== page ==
It’s hard to believe now, but there was a time when the revenue generated by daytime soap operas paid for nighttime programming on the major networks. This past decade and more, soap operas were not just on the wane, but an endangered species. With only four currently left on the air, the demise of this once popular genre seemed to be less a question of if and more a question of when.
There have been a lot of theories proposed as to why soaps have declined so rapidly and so entirely. Of course, a big part of it was the large numbers of women entering the work force over the past three decades. Some point to the televised O.J. Simpson trial as the beginning of the end of soaps, but the advent of cable and satellite television services, with the huge increase in programming choices, probably had more to do with it.
Some, including myself, point to how soap operas lost their way when they were at the peak of their popularity. During the late 70s and early 80s, General Hospital changed soaps from familial and romantic relationship stories to adventure, mystery and even sci-fi and fantasy stories. While they were fun at the time, and there had been soaps with these elements before (i.e. Dark Shadows and The Edge Of Night) these kinds of stories were pretty much the antithesis of what soap operas were about. Some of the fall-out from these changes were increased production values, including expensive location shoots. As they became more mainstream pop culture icons, the most popular soap opera stars began to demand and get million dollar salaries.
The outstanding success of General Hospital with college students at the time (I was one of those) forced other soap operas to attempt to replicate their success. Most could not get the high ratings needed and soon began disappearing from the air as the expense to produce them did not justify the ever-decreasing revenue they generated. Networks began to realize they could make more money from a talk or game show, since they cost far less to produce.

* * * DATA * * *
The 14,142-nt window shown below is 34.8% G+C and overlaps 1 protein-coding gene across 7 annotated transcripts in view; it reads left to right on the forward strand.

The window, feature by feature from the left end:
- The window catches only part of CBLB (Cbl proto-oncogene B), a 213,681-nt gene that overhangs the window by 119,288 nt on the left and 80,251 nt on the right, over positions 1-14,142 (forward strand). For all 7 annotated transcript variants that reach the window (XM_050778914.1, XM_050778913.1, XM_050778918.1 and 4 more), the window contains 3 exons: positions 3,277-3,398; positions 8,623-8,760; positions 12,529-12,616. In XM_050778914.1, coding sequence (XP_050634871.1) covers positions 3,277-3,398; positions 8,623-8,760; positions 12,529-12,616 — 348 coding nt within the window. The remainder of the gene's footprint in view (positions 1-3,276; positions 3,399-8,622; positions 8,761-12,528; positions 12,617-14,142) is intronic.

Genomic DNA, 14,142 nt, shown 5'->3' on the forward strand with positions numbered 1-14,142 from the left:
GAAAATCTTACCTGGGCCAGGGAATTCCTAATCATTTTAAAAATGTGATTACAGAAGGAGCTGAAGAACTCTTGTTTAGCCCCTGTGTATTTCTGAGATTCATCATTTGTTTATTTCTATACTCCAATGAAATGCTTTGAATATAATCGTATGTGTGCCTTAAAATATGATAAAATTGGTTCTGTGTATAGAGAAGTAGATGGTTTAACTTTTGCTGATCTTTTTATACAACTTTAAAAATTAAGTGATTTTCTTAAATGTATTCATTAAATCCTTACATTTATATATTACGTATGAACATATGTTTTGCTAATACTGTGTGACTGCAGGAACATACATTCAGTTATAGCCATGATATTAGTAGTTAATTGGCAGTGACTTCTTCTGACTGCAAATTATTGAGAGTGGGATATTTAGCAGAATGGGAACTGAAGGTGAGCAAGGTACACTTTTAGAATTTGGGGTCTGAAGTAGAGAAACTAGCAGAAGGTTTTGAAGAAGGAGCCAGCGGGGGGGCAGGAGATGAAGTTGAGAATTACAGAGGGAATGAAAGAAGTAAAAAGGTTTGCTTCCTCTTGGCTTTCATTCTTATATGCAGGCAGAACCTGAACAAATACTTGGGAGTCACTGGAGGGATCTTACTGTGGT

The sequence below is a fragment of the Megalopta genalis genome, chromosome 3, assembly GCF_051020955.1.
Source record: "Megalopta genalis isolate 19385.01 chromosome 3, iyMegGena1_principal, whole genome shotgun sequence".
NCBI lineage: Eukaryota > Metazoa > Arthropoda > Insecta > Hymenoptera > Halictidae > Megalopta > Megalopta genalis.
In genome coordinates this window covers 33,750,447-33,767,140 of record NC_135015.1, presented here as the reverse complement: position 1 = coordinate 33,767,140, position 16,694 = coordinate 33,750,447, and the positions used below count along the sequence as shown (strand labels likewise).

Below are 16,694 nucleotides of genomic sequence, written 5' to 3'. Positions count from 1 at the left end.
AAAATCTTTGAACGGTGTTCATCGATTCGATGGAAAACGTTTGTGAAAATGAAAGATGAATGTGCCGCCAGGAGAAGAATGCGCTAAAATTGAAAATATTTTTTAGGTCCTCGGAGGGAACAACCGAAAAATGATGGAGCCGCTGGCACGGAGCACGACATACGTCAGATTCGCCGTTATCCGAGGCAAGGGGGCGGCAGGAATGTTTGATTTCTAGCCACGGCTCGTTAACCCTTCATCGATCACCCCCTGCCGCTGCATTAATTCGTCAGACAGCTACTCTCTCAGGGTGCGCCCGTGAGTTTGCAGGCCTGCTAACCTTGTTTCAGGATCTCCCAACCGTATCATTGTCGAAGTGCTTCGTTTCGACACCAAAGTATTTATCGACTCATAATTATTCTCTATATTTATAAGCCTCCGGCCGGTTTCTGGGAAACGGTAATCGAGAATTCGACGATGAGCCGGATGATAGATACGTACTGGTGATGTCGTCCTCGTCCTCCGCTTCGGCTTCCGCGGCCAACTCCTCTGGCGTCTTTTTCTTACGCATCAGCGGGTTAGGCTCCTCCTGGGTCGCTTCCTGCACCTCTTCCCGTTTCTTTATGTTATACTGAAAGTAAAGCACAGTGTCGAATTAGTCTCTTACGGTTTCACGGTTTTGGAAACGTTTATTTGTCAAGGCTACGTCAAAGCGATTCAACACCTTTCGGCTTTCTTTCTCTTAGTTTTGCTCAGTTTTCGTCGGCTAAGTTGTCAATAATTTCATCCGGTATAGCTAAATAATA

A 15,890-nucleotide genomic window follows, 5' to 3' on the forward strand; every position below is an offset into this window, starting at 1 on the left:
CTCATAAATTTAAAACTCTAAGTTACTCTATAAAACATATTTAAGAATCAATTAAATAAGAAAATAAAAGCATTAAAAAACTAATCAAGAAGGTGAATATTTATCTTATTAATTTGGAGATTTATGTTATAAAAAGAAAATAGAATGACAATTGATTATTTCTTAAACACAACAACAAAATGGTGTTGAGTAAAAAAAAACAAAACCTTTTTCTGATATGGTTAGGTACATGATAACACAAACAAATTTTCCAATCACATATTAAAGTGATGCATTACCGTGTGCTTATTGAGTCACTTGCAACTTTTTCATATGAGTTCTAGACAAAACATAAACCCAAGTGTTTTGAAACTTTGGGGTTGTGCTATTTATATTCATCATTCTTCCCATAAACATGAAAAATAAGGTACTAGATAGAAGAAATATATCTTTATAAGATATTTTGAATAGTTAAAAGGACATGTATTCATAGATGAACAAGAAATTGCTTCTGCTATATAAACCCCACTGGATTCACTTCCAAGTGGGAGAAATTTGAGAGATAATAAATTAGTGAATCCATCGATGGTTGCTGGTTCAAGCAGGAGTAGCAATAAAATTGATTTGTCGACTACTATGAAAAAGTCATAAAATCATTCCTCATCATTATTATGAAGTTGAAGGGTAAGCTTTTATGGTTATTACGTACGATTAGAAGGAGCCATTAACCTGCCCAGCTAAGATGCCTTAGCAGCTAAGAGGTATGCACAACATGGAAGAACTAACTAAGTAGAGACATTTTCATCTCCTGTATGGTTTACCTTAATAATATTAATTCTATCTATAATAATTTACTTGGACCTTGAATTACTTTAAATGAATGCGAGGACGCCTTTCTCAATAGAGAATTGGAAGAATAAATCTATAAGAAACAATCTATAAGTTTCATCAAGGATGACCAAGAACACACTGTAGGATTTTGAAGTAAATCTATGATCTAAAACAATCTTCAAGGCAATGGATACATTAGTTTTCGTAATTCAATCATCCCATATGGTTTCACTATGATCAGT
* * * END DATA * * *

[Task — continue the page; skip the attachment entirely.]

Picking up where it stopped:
When ABC cancelled two of their once-popular soap operas, All My Children and One Life To Live, that seemed to be the beginning of the end. But soon there was talk that the two shows might find new life as web series. This quickly fell apart as the production company, Prospect Park, failed to make deals with the actors unions.
The two shows, which were believed to be dead-dead over the past year, are now in the process of a resurrection, as Prospect Park ironed out deals with the unions. They have now secured several actors and some executives for the new productions. There are even rumors that these may turn out to be television series again (most likely on a cable network) and not just web series.
Whether or not these shows succeed in their new incarnation remains to be seen, but it may be the right time now for them to return. Nighttime soaps are having a resurgence, as shows like Revenge, Scandal and the reboot of Dallas are finding appreciative audiences. They’re doing so well the networks have several more nighttime soaps in the development pipeline. The stunning success of Downton Abbey, which takes the staid British historical drama and livens it up with more suds than ten soap operas, also seems to indicate that audiences are ready to revisit the genre. (An American version, called The Gilded Age, is currently in the works.)
I’d like to think that forced to pare down their production values, All My Children and One Life To Live could return to the glory days when soaps were about characters and relationships. One thing that gives me hope it might actually happen is the news that Agnes Nixon, creator of both shows, has been hired by Prospect Park as a consultant. It will be exciting to see if this experiment breathes new life into a genre thought to be almost over and done.
- Prospect Park Confirms Production of On-Line Versions of ‘All My Children’ & ‘One Life to Live’ (tvbythenumbers.zap2it.com)
- ‘All My Children’ to air online; will Susan Lucci return? (newyork.newsday.com)